Politicisation of the religion will be a mainstay in the run-up to the next general election, says don.
KUALA LUMPUR: Six months after Malaysian Prime Minister Najib Razak stood before the United Nations and urged Muslims worldwide to be moderate in their religion, members of his own party are supporting a law that punishes adulterers with death and thieves with amputation.
State assemblymen from Najib’s Umno joined their counterparts from PAS last week to pass hudud in the Kelantan state assembly.
The move has drawn criticism from other parties in their respective coalitions, while human rights groups say it’s an unconstitutional step for secular Malaysia, according to a Bloomberg report carried in the Sydney Morning Herald today.
Umno officials are flashing their Islamic credentials to safeguard support among the ethnic Malay majority after the coalition retained power in 2013 by the narrowest margin since independence. The swing by Najib’s party to the right risks worsening race relations at a time when economic growth is forecast to slow.
“What Umno and PAS are doing on hudud is not about Islam, it is about politics and staying in power,” said Noraini Othman, a retired sociology professor who co-founded a group promoting progressive views of Islam.
“Religious indoctrination has created extremist voices in these parties, in these governments, that have succeeded in becoming louder while the so-called moderates are now a silent majority.”
Najib, 61, has seen his approval rating slide to around 40 per cent as he seeks to undertake unpopular economic measures to plug a budget gap, and has been publicly criticised by ex-Prime Minister Mahathir Mohamed over his stewardship.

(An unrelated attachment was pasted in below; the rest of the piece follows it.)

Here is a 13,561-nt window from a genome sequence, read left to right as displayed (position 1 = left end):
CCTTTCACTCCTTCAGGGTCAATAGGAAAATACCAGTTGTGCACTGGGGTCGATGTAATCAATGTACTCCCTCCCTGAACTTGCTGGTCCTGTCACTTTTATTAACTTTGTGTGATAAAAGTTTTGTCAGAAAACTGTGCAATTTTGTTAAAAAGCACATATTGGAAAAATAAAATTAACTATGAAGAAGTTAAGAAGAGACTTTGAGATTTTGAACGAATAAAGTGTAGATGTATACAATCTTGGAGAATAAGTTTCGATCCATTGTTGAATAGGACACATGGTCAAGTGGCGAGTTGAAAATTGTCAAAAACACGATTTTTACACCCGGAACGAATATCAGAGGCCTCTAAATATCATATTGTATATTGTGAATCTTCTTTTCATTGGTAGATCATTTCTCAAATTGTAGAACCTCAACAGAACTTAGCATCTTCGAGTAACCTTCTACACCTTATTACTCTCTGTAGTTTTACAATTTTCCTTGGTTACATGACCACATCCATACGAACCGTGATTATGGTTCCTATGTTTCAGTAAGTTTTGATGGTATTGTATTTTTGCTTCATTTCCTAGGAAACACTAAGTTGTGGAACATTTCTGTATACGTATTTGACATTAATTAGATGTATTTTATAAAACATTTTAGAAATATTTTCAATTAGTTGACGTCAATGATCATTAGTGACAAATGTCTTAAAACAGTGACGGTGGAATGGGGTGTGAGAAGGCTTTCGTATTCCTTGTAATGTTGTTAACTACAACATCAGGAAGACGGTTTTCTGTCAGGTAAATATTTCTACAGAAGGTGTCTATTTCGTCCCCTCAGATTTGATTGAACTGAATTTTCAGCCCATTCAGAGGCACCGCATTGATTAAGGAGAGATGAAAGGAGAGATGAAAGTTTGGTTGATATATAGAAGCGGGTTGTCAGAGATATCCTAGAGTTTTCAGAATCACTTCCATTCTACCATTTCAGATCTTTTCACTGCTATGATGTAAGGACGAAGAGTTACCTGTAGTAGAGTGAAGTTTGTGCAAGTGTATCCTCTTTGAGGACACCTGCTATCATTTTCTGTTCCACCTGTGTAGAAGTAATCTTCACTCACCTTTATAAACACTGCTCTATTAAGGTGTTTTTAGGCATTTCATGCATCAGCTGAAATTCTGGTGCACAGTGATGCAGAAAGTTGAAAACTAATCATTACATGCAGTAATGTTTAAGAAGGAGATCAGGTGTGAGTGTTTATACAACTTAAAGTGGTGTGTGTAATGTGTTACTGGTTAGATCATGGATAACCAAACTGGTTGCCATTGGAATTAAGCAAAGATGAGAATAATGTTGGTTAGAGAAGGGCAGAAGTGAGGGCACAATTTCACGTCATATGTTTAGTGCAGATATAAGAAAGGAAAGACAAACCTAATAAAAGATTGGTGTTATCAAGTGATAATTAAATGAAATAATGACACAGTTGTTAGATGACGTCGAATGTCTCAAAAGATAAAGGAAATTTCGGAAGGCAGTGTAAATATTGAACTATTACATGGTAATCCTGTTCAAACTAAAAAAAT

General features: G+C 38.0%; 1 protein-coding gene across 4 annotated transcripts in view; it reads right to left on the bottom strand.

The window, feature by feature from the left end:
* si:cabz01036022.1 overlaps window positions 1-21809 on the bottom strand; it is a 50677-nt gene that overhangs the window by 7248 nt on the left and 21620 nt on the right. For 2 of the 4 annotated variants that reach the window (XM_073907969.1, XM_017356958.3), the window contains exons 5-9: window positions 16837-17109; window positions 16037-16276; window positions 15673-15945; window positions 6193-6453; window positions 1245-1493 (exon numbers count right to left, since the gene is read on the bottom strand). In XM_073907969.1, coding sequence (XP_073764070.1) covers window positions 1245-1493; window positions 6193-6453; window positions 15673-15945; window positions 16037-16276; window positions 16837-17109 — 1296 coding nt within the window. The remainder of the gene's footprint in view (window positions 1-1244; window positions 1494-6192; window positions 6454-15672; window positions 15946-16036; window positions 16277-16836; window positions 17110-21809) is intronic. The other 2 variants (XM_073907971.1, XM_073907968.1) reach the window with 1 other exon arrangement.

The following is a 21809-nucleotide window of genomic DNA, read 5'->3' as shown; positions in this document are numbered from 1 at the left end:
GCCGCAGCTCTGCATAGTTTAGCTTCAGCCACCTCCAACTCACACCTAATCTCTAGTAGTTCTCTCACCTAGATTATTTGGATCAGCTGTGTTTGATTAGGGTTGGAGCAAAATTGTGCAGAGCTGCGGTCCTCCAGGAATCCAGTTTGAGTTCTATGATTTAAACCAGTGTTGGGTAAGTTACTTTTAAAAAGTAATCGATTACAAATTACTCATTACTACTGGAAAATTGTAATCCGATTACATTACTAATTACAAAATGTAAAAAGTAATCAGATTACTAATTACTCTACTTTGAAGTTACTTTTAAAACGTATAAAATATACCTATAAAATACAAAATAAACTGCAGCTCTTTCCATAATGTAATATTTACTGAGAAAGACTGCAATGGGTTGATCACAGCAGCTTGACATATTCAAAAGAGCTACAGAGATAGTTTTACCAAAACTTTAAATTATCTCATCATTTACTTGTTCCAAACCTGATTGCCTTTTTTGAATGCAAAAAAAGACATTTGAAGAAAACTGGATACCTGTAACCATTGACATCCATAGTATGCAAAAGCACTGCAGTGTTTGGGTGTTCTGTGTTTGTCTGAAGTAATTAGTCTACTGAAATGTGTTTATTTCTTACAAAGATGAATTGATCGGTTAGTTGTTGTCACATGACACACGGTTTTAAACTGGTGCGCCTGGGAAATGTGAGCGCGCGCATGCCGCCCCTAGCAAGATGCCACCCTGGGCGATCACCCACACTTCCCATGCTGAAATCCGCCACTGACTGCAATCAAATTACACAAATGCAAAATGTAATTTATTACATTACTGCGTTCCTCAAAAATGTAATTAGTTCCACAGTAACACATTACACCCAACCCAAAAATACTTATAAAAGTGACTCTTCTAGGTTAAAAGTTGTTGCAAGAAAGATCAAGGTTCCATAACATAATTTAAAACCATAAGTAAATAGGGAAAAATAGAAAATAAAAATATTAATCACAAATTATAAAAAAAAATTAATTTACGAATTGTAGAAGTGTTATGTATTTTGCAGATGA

The parties in the Barisan Nasional ruling coalition have made public shows of support for Najib, even as some condemned the passing of the hudud law.
The politicisation of Islam will be a mainstay in the run-up to the next general election due by 2018, said Clive Kessler, sociology professor at the University of New South Wales.
“The champions of hudud law will say God wants it, the constitution permits and assumes it, but there is political resistance and obstruction,” said Professor Kessler, who has studied the politics of Islam in Malaysia for five decades.
To them, “that resistance must be defeated, removed. That is the scenario of politics in the next three years.”
Fui K. Soong, a director at the Centre for Strategic Engagement in Kuala Lumpur, said, “There will be a lot of double speak within Umno because I think by and large, they don’t want hudud but they can’t say it openly.”
“The conservatives and radicals within his party are the ones who’ll make some noise but Najib will still need to take a firmer stance and say the country is not ready for that.”
While the bill was approved in the Kelantan assembly and would apply only to Muslims, it needs to be tabled at the national parliament before it can be enforced, as criminal law lies under the jurisdiction of the Federal Government.
The bill may also have damaged the Pakatan Rakyat opposition coalition. The group’s biggest shared goal has been to unseat a coalition in office since independence in 1957, even as members disagree among themselves on everything from its agenda to municipal elections.
A weakened opposition would benefit Najib and his coalition after it missed out on a majority of the popular vote in 2013 for the first time since 1969. Opposition leader Anwar Ibrahim is serving a five-year prison sentence for sodomy.